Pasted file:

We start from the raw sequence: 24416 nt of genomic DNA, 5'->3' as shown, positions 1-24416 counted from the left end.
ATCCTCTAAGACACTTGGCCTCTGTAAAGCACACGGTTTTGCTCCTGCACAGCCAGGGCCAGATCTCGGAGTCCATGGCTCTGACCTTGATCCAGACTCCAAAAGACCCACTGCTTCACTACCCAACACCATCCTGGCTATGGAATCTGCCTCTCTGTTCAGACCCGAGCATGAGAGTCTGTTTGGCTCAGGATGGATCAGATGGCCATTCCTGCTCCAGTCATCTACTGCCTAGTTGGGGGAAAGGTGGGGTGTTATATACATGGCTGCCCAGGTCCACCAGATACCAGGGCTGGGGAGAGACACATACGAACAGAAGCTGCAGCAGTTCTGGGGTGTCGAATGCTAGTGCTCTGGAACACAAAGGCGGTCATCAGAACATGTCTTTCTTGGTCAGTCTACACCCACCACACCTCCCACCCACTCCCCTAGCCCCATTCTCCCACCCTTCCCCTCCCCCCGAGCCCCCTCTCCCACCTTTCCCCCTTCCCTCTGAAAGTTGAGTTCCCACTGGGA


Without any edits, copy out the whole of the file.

We start from the raw sequence: 24416 nt of genomic DNA, 5'->3' as shown, positions 1-24416 counted from the left end.
ATCCTCTAAGACACTTGGCCTCTGTAAAGCACACGGTTTTGCTCCTGCACAGCCAGGGCCAGATCTCGGAGTCCATGGCTCTGACCTTGATCCAGACTCCAAAAGACCCACTGCTTCACTACCCAACACCATCCTGGCTATGGAATCTGCCTCTCTGTTCAGACCCGAGCATGAGAGTCTGTTTGGCTCAGGATGGATCAGATGGCCATTCCTGCTCCAGTCATCTACTGCCTAGTTGGGGGAAAGGTGGGGTGTTATATACATGGCTGCCCAGGTCCACCAGATACCAGGGCTGGGGAGAGACACATACGAACAGAAGCTGCAGCAGTTCTGGGGTGTCGAATGCTAGTGCTCTGGAACACAAAGGCGGTCATCAGAACATGTCTTTCTTGGTCAGTCTACACCCACCACACCTCCCACCCACTCCCCTAGCCCCATTCTCCCACCCTTCCCCTCCCCCCGAGCCCCCTCTCCCACCTTTCCCCCTTCCCTCTGAAAGTTGAGTTCCCACTGGGA